Beauty, like truth, brings joy to the human heart and is that precious fruit which resists the erosion of time, which unites generations and enables them to be one in admiration…
Art must make perceptible, and as far as possible attractive, the world of the Spirit, of the invisible, of God. It must therefore translate into meaningful terms that which is in itself ineffable.
Blessed John Paul II, Letter to Artists
Icons are not just religious art but are actually the Word of God as Image. For this reason, Orthodox Iconography is written (rather than painted) according to particular canons of the Church by an Iconographer fully immersed in her life and practice.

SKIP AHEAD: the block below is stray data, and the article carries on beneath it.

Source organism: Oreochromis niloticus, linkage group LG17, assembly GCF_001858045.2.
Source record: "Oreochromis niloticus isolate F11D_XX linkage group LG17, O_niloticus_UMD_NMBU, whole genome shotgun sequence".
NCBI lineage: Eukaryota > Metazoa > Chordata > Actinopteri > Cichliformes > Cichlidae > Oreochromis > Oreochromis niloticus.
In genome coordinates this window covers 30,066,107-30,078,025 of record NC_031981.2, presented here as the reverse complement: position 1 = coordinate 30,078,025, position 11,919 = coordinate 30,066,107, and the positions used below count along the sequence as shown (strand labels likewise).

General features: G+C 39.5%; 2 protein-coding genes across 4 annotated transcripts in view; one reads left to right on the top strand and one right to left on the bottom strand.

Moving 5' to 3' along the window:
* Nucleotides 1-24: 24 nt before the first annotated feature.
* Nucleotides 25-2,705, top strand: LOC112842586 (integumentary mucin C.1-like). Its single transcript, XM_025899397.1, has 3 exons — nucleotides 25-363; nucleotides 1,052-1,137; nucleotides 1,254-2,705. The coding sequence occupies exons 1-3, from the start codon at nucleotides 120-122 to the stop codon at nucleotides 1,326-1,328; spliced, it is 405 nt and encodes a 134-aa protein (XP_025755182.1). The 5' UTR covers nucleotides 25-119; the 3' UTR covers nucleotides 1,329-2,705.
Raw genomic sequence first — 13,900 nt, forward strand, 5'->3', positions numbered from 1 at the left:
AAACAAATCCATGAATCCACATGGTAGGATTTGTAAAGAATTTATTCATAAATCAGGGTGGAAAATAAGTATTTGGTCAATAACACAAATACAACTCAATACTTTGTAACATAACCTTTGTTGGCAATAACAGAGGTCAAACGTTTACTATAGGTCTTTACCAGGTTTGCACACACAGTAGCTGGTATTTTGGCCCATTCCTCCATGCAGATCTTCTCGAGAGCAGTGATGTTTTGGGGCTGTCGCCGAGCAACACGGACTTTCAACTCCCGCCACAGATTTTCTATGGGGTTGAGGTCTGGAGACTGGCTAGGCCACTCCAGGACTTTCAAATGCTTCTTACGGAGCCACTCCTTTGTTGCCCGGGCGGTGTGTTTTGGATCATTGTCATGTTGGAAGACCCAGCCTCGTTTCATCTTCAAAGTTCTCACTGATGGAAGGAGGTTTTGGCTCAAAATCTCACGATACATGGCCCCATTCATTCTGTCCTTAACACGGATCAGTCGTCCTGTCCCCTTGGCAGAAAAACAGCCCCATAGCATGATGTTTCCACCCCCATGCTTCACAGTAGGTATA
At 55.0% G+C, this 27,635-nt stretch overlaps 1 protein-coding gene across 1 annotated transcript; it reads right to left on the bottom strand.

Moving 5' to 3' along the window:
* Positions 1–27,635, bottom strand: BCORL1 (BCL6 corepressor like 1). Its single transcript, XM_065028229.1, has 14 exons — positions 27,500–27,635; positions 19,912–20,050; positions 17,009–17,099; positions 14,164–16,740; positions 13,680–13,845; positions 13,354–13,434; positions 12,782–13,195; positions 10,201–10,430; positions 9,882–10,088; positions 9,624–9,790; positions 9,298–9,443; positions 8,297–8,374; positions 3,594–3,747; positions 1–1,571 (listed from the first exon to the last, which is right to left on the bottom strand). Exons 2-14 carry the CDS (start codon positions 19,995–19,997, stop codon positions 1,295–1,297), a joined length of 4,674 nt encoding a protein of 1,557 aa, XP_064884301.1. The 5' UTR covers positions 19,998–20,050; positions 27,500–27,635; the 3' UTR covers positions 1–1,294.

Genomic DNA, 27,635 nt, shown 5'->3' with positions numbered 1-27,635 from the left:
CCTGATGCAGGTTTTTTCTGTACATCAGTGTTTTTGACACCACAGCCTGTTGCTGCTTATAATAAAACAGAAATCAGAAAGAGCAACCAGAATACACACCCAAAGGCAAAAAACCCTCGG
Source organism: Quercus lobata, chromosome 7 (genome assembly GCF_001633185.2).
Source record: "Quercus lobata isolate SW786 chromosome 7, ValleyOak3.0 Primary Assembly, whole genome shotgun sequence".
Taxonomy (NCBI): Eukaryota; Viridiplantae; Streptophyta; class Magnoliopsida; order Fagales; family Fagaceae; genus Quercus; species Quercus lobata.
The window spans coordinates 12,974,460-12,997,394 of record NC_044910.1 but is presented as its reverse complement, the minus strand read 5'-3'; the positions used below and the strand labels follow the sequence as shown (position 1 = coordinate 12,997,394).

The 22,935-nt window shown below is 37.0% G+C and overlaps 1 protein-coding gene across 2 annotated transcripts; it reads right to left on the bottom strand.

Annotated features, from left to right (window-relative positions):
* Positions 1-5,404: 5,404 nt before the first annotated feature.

In these canons, linear time, gravity, shadows, three-dimensional space, natural perspective and human passions do not exist. An Icon is written objectively rather than subjectively, as is other art. During the process of writing an Icon, the Iconographer dies to himself in order to be a vessel for Truth and purity, so that the Sacred Icon can draw into the very presence of the holy one depicted all those who gaze upon it, that they might be sanctified and share more fully in the Divinity of Christ.
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